Drosophila innate immunity and response to fungal infections

Department of Biology, Stanford University, Stanford, CA 94305-5020, USA.
Cellular Microbiology (Impact Factor: 4.92). 06/2008; 10(5):1021-6. DOI: 10.1111/j.1462-5822.2008.01120.x
Source: PubMed


The fruit fly Drosophila melanogaster is an important model for the analysis of the interaction between host immune systems and fungal pathogens. Recent experiments have extended our understanding of the Toll-based signalling pathway critical to response to fungal infections, and identified new elements involved in cellular and humoral-based defences. The fly immune system shows remarkable sophistication in its ability to discriminate among pathogens, and the powerful genetics available to researchers studying the adult fly response, and the ability to manipulate cultured phagocytic cell lines with RNAi, are allowing researchers to dissect the molecular details of the process.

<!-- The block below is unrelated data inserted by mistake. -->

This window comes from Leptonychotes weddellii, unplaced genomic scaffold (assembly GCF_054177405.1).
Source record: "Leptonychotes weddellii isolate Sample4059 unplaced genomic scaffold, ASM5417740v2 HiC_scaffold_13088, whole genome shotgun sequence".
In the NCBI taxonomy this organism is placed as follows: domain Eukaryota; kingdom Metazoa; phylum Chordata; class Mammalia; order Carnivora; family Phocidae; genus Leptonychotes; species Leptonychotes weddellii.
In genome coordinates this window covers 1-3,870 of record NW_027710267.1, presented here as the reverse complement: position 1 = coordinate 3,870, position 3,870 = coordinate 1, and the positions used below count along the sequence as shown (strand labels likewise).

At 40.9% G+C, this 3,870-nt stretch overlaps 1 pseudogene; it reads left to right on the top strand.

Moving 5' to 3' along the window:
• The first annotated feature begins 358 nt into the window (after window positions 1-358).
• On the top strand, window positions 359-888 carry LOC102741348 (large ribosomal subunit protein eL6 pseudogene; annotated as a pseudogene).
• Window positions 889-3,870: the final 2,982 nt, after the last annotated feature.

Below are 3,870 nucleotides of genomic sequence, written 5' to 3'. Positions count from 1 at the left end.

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Available from: Malcolm Whiteway, Oct 13, 2014
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    • "identity) of yeast PMT4 O-mannosyltransferase involved in protein O-mannosylation/glycosylation and determining the structure and integrity of fungal cell walls (Lengeler et al., 2008). It is well-known that fungal cell wall components (mainly the glucans) are the primary pathogenassociated molecular patterns that trigger insect Toll pathway to induce immune responses (Gottar et al., 2006; Levitin and Whiteway, 2008).Thus, upregulation of these genes, if not all, in ΔMrpacC could lead to mutant cell wall remodelling that in turn would trigger stronger insect immune responses. Thus, it could be concluded that MrpacC contributes to fungal virulence by maintaining cell wall integrity/remodelling in insect haemocoels. "
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    • "There have been many reports on AMPs from various insect species, but very few reviews on insect AMPs (Imler and Bulet 2005; Li et al. 2006). Several reviews related to insect AMPs are mainly from Drosophila with a focus on activation of AMPs in response to various infections or regulation of AMP gene expressions by the Toll and IMD signaling pathways (Fullaondo and Lee 2012; Hetru and Hoffmann 2009; Lazzaro 2008; Lemaitre and Hoffmann 2007; Levitin and Whiteway 2008; Moy and Cherry 2013). Antiparasitic peptides and antimalarial peptides have been reviewed recently (Bell 2011; Pretzel et al. 2013). "
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